The Court examined the condition of the permanent way, the condition of the rollingstock and the management of the train.

On the morning of the 5th May, Ganger Mitchell (Number 3 Gang, Samford) rode twice over the section that was to be the scene of the accident later that day. He examined the road from 14 miles 78 chains (approximately half way between the Gibbons Road overbridge and the tunnel) through to 8 miles 20 chains (the Samford end of Femy Grove station) this being the length that number 3 gang maintained. Arriving at Femy Grove by tricycle just ahead of the Dayboro’ rail motor, he then returned towards Camp Mountain after the motor’s arrival and travelled to a point at 10 miles 20 chains (near the crest of the range) and waited for the first excursion train (E 17) to pass him. He then followed it to Samford. Number 3 Gang consisted of a Ganger (Ganger Mitchell had been ganger on this section since 15th February, 1940) and 3 men, although 2 extra men had assisted during the month prior to the accident with cleaning out of landslides in cuttings due to wet weather. Reports (if track maintenance were examined by the Court, also Walking and Motor Quadricycle Inspections since July, 1946 of Permanent Way Inspector A.W. Bailey. As the Ganger had twice passed the scene of the derailment prior to the arrival of E91 (once just prior to E9l arriving at the point of derailment), the Court was of the opinion that no foreign object or track defect had caused the disaster. Subsequent to the accident, a close inspection of trackwork back to the crest of the range showed no defect in the track and no foreign objects on the right of way. The previous train (E 17) had been checked with no components found to be missing from it. Queensland Railway Engineer D. P. Smith and Assistant Maintenance Engineer Nutt had arrived at the site at 11.25am and measured and recorded details of the track. They measured the gauge and cant and these were found to be within acceptable limits (Cant is the difference in height between the outer and inner rails on a curve. A certain amount of superelevation is provided – on a curve of 6 chain radius and a gauge of 3ft. 6 inches a superelevation of 3½ inches fulfils this condition for a speed of approximately 20 m.p.h.). A plan of the condition of the track immediately following the accident was also prepared and used as Court evidence. The track was inspected by Mr. Erie Adam, Chief Mechanical Engineer, of the Commonwealth Railways. In evidence he stated that the track was in a better condition than most of the track on the 3ft. 6 inch gauge Commonwealth Railways Central line.

A report by Locomotive Engineer Mr. N.H. Kenny and Mr. T. Bird of the Metal Section at Ipswich Workshops looked at the damage to each vehicle of the train. Railway Department records show that the cost of repairs to locomotive 824 was £524, Tender 712 – £168, Water Gin 9014 – £528, Coach 740 – £4,63 1, Coach 739 – £1,150, Coach 742 – £35, Coach – 741 £18, Coach 743 – £2 and Coach 744 – £6. Total £7.062. Coach 740 was the only vehicle written off. Its new cost in 1915 was £1,318. The only reclaimable equipment of this vehicle was the bogies at an estimated value of £300 each, the cost of a replacement car in 1947 was £5,231.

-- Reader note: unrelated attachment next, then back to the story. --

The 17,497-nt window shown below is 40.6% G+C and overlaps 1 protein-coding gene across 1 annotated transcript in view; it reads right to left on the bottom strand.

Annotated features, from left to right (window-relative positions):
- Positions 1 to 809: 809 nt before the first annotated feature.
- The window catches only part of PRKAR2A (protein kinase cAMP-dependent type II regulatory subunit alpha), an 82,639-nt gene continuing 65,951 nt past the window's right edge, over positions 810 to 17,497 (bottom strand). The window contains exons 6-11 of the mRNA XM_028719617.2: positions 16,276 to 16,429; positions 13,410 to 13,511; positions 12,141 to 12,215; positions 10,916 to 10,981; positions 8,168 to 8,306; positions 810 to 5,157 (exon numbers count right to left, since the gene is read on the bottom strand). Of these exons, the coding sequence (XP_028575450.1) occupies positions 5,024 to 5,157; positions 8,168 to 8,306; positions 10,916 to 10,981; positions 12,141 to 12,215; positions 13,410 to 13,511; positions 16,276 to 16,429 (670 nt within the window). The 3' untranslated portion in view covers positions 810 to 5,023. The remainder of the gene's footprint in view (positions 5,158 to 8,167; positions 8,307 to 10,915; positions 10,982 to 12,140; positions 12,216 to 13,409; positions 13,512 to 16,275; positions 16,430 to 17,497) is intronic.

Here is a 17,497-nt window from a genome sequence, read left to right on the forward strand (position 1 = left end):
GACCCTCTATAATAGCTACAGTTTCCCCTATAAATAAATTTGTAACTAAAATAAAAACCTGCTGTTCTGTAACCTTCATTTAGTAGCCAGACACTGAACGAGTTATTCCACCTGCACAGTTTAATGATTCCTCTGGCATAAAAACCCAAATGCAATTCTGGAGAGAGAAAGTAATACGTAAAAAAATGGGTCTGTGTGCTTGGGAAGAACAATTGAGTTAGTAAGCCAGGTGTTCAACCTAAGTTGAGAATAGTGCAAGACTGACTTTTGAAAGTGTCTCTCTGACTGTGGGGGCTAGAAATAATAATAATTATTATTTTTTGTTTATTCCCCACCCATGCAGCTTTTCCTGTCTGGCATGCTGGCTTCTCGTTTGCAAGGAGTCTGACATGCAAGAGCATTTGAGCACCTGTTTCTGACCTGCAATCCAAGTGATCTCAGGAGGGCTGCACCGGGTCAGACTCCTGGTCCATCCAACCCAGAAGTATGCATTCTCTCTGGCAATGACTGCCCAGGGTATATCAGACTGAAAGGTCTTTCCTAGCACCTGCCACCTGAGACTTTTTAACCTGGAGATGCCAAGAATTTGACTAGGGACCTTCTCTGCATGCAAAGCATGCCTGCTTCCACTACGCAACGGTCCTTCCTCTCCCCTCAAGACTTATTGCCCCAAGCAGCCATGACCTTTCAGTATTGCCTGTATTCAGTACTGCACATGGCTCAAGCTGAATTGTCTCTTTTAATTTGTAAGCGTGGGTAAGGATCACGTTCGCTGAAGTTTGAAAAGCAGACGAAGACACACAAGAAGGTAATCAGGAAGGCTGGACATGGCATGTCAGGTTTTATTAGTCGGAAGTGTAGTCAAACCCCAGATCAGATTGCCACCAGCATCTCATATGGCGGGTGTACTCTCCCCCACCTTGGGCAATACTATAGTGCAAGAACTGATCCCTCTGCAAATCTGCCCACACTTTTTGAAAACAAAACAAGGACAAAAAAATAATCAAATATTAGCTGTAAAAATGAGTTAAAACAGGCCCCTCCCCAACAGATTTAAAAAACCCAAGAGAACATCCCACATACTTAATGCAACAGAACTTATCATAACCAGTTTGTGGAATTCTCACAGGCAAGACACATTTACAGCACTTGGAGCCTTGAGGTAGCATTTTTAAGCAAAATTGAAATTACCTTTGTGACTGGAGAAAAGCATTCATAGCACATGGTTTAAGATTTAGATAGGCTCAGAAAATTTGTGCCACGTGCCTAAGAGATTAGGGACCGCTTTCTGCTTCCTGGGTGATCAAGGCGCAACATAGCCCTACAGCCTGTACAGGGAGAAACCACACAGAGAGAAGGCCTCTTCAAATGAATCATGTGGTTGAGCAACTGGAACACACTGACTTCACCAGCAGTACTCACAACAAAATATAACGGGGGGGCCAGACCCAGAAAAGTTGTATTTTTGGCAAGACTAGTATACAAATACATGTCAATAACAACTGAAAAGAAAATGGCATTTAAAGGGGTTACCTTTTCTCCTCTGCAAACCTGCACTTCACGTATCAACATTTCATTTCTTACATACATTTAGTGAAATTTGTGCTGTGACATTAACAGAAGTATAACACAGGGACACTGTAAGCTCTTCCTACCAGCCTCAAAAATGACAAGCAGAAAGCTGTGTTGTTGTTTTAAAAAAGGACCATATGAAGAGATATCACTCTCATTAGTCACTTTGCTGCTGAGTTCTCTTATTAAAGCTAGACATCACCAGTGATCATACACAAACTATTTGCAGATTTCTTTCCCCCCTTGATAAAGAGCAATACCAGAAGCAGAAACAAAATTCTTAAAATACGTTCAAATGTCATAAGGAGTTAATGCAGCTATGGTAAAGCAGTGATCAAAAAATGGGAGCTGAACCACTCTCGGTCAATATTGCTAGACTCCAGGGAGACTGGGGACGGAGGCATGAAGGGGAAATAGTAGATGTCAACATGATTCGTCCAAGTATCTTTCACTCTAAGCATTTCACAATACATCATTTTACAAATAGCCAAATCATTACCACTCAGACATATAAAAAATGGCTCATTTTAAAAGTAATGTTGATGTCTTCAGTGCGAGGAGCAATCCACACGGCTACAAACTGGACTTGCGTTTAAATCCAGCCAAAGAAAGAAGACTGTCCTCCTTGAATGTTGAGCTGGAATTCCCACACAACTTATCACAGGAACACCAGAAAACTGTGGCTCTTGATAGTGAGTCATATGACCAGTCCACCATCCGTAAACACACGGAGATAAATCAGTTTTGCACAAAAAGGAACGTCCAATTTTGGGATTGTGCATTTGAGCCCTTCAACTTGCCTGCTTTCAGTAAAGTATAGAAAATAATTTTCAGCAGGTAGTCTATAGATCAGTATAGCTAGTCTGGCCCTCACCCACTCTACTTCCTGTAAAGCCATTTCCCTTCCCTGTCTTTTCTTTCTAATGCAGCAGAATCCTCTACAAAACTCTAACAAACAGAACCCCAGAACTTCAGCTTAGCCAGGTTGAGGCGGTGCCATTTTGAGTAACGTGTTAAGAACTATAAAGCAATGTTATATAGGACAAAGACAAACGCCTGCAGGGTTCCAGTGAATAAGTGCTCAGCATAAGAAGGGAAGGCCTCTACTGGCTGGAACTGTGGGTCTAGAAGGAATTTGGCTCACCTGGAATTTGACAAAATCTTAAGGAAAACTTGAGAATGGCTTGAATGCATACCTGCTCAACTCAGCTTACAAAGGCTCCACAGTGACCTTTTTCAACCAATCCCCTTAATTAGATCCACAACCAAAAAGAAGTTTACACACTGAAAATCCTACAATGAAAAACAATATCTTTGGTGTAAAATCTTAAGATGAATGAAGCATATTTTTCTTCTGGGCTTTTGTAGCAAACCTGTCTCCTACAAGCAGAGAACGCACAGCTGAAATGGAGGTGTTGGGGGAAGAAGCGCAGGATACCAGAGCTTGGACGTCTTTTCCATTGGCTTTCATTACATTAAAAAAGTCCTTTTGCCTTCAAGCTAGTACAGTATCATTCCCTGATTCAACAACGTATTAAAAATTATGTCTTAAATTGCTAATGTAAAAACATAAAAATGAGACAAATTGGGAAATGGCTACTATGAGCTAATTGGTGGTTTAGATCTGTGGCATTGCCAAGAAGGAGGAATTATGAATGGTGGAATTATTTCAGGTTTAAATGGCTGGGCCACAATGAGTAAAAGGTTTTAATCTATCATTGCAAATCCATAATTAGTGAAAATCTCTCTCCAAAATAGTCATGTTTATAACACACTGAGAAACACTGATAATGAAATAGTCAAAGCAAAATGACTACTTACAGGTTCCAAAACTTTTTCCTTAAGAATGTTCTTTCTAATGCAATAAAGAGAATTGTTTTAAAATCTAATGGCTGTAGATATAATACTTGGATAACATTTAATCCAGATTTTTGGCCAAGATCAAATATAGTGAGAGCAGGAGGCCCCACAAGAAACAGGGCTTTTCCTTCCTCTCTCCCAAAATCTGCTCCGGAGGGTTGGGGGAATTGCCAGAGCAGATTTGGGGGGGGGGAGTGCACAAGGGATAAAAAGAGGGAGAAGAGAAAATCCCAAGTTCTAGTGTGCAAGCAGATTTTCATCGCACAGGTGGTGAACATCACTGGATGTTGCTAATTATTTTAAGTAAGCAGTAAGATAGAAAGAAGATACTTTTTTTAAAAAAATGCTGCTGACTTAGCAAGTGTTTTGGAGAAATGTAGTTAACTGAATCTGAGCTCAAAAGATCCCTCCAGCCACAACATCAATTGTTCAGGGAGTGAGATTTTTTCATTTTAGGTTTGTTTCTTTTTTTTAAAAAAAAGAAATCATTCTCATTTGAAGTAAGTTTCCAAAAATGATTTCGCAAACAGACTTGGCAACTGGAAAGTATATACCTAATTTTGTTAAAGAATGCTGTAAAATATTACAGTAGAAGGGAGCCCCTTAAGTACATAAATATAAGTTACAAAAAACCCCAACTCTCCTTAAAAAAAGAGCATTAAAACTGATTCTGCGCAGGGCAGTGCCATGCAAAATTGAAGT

Locomotive 824 was built by Armstrong Whitworth, Scotswood, Newcastle on Tyne in 1927 (builders number 27727). Its last general overhaul had been at Ipswich Workshops in November, 1944. This involved a complete strip down and recondition. Between this overhaul and the Camp Mountain derailment the locomotive had run 84,851 miles. General overhaul was usually at 90,000 miles or 3 years. Partial overhauls and repairs had been carried out at Bundaberg, Maryborough, Gympie and Mayne since the general overhaul. For the previous 3 months, the Locomotive had worked in the Gympie and Maryborough districts including various workings on the Mary Valley, Kingaroy and Monto branches. It had worked several trains to Brisbane followed by one trip to Toowoomba (524 up goods) on 18th April returning 20th April (563 down goods). Two trips to Gympie and return followed. then a suburban train to Mitchelton (E13) on 28th April, 1947, followed by train 291 Brisbane to Maryborough completing this working on 29th April. Train 82 Maryborough to Gympie was then worked on 30th April. It returned to Brisbane from Gympie on a goods train (278 up) on I st May, failing at Strathpine due to a burst superheater element. It was then detached from its train and travelled light engine to Mayne. The burst element had been repaired at Mayne on 2nd May. The locomotive had not previously been involved in any major accident, although records show that it had been derailed in January, 1941 at Monkland.The tender attached to engine 824 was one previously attached to locomotive 712, a C17 engine similar to 824. 11 had been attached to engine 824 on 3 1 st January, 1947. The tender had undergone general overhaul at Ipswich with engine 712 in July, 1945. Other work had been performed on it at Willowburn (Toowoomba) and Gympie. Attention to the condition of the male and female castings of the tender bogies and the rubbing blocks was brought to the attention of the Court. The leading bogie female casting had been packed with three ‘/4 inch plates and there was appreciable wear on the castings caused mainly by the packing plates, which allowed a slog of about 1 inch, instead of a snug fit. The bogie centre had been dry and rusty and was not receiving oil. The packing caused the male bogie casting to be raised approximately Y4 inch, this causing the superstructure of the tender to have a greater range of sway on the rubbing blocks. Evidence showed that a kingpin and cotter pin had been in position in each tender bogie at the lime of the accident.